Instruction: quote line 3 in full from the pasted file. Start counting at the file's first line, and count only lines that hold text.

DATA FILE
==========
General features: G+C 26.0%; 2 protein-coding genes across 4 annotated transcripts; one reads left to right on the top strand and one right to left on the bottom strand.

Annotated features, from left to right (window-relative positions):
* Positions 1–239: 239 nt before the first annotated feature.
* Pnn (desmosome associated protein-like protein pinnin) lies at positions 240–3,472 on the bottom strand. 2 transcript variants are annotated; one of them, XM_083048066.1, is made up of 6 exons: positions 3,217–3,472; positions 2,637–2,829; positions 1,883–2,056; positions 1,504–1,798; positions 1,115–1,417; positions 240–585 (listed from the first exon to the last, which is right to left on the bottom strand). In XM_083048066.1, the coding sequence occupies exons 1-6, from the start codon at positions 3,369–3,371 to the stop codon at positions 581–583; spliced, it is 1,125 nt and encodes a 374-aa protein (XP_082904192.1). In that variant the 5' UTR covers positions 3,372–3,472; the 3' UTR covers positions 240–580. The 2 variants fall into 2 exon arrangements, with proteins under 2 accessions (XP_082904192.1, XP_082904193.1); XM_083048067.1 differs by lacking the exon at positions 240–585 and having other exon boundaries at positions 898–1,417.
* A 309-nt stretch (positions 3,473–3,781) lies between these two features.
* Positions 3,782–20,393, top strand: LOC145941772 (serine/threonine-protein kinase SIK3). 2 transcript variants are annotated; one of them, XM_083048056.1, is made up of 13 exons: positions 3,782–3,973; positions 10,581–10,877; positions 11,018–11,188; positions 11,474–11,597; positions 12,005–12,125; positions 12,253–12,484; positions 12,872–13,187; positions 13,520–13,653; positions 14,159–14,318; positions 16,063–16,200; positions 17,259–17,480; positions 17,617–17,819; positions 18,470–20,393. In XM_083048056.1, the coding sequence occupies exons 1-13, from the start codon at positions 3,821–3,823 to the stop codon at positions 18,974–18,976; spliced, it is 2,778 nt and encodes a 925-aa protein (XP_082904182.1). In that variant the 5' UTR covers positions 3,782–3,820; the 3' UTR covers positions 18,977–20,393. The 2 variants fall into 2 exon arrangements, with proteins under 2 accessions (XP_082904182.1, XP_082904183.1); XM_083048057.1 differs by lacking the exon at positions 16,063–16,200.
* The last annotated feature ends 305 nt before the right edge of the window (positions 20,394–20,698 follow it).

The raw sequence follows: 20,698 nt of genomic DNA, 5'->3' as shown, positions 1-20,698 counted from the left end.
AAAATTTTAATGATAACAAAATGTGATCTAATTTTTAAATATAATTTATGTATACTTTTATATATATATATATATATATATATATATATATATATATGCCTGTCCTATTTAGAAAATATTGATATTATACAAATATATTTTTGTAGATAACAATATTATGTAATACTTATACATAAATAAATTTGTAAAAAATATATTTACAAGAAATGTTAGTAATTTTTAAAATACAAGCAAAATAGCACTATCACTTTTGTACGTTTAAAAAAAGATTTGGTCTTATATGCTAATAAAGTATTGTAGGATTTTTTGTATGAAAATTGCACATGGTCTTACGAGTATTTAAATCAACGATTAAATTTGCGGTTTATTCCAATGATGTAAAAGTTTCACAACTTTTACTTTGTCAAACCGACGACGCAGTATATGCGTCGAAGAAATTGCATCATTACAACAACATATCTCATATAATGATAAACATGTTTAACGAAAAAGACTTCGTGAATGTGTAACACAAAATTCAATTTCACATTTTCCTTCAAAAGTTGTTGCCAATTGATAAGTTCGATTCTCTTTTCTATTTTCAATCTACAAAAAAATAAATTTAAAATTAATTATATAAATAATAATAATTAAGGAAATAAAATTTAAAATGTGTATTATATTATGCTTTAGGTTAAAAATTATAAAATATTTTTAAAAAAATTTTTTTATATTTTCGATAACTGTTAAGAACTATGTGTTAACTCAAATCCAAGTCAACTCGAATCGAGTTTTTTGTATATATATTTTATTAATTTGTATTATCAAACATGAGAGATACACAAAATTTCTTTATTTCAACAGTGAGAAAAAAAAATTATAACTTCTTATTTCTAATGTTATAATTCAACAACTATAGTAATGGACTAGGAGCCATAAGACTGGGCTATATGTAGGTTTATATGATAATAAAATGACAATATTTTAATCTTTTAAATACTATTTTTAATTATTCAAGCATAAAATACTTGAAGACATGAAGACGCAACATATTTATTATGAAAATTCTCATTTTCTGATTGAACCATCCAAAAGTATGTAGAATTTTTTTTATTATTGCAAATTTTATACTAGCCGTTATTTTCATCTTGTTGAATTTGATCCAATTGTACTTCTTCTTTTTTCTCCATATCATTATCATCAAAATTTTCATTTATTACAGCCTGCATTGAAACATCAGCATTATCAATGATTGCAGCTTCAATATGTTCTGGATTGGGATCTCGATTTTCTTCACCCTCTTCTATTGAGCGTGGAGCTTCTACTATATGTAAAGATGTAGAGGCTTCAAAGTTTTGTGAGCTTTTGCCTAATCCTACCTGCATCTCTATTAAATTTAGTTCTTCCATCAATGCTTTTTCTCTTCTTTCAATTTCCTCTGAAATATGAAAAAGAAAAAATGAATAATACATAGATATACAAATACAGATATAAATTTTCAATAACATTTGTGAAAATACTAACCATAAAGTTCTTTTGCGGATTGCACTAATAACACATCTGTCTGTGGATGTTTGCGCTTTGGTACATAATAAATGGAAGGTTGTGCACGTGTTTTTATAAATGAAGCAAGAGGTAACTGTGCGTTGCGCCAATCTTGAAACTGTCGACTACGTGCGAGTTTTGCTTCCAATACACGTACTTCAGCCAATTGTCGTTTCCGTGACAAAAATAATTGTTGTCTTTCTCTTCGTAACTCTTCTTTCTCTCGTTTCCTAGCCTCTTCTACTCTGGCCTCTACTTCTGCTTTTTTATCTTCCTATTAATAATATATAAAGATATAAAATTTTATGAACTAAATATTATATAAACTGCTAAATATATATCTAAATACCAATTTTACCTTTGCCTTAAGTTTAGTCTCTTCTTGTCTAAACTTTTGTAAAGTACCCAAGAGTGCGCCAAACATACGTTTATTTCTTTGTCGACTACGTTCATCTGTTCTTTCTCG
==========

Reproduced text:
* Positions 1–239: 239 nt before the first annotated feature.